The holidays are supposed to be about joy, spending time with loved ones and remembering the things that are really important. There’s a reason they call it “the most wonderful time of the year.” But for many of us, it’s pure chaos. There’s no reason holiday cooking has to be stressful, though. Try one or more of these simple cooking tips to keep your focus on what really matters this year.
Don’t please everyone
Everyone in your family has a favorite holiday dish. Trying to make all of them will leave you short on time and long on leftovers only one or two people will eat. Try to cook only the dishes everyone (or most) will eat and one or two favorites. You can always make Uncle Jake’s favorite cranberry crisp sweet potatoes next year.
Call in the reserves
Many families have holiday dinners at Mom’s or Grandma’s house every year. If you’re the family cook, you can still ask for help. Many people are glad to bring their favorite dishes while you prepare the turkey and dressing.
Or, set up a preparation station at the kitchen table where adults can peel, chop, mash and mix while enjoying lively conversation. You can even give children easy (age-appropriate) tasks. Let little ones smash potatoes, while older kids chop veggies.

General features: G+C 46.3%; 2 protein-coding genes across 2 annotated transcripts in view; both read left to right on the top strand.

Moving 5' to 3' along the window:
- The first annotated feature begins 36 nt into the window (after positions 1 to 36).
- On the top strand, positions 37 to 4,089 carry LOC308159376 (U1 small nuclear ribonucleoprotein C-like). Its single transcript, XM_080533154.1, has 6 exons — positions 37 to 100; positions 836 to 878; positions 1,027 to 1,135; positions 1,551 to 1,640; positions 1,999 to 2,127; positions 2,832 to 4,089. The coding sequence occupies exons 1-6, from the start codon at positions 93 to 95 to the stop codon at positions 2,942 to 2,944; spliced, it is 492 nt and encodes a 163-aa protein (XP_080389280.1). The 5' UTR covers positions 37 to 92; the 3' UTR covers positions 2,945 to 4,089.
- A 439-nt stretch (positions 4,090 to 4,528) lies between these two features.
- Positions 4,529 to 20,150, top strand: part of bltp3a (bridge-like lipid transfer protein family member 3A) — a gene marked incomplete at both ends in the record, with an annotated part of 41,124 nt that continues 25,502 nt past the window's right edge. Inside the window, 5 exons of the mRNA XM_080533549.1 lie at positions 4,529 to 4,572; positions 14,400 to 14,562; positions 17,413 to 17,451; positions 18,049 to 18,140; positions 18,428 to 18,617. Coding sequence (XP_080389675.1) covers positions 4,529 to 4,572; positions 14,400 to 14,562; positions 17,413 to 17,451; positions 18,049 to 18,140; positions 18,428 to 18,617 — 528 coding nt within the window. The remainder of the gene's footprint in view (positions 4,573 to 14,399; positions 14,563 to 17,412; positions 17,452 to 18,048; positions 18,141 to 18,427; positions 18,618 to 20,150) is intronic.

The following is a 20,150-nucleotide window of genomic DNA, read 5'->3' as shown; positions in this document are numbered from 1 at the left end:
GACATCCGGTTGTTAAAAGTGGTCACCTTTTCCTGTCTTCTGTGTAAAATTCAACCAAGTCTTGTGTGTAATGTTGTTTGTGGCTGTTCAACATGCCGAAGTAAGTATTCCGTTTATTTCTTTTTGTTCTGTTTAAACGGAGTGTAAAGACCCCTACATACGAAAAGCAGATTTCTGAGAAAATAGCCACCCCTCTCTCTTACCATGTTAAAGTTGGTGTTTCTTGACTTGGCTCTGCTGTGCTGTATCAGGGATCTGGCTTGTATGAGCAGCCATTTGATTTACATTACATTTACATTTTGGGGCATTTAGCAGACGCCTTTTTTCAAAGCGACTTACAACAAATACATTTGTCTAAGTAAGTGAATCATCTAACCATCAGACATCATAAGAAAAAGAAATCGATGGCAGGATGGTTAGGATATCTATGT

Can’t get any volunteers? Put out appetizers in or near the kitchen. That way, there’s always someone nearby you can enlist.
Get professional help
Many restaurants, grocery stores and caterers sell turkeys and hams you can pick up or have delivered fully cooked the day before (or day of). Unless you have a special recipe, it will taste the same to your family no matter who cooked it. Then all you have to worry about are the sides.
Start the week before
A lot of recipes can be made several days in advance without losing a bit of their tastiness. Make or even pre-chop as many things as you can starting the week before. You’ll save yourself hours the day of and free up that valuable time you need to catch up with loved ones who live far away.
Have a game plan
Plan your meal out in advance. Knowing how much time it takes to cook everything and cooking things in the proper order will save you from last-minute stressors. Also know what you need for each dish. If you need diced onions for the stuffing and the casserole, chop them at the same time.
Everyone enjoys a yummy meal during their favorite holidays. But remember that it’s also about getting together with friends and family, reconnecting with people who live far away and celebrating the season. Sure, your family may be used to their traditional favorites cooked the way Mom makes it, but if it comes between you and your sanity, no one will mind lending a hand.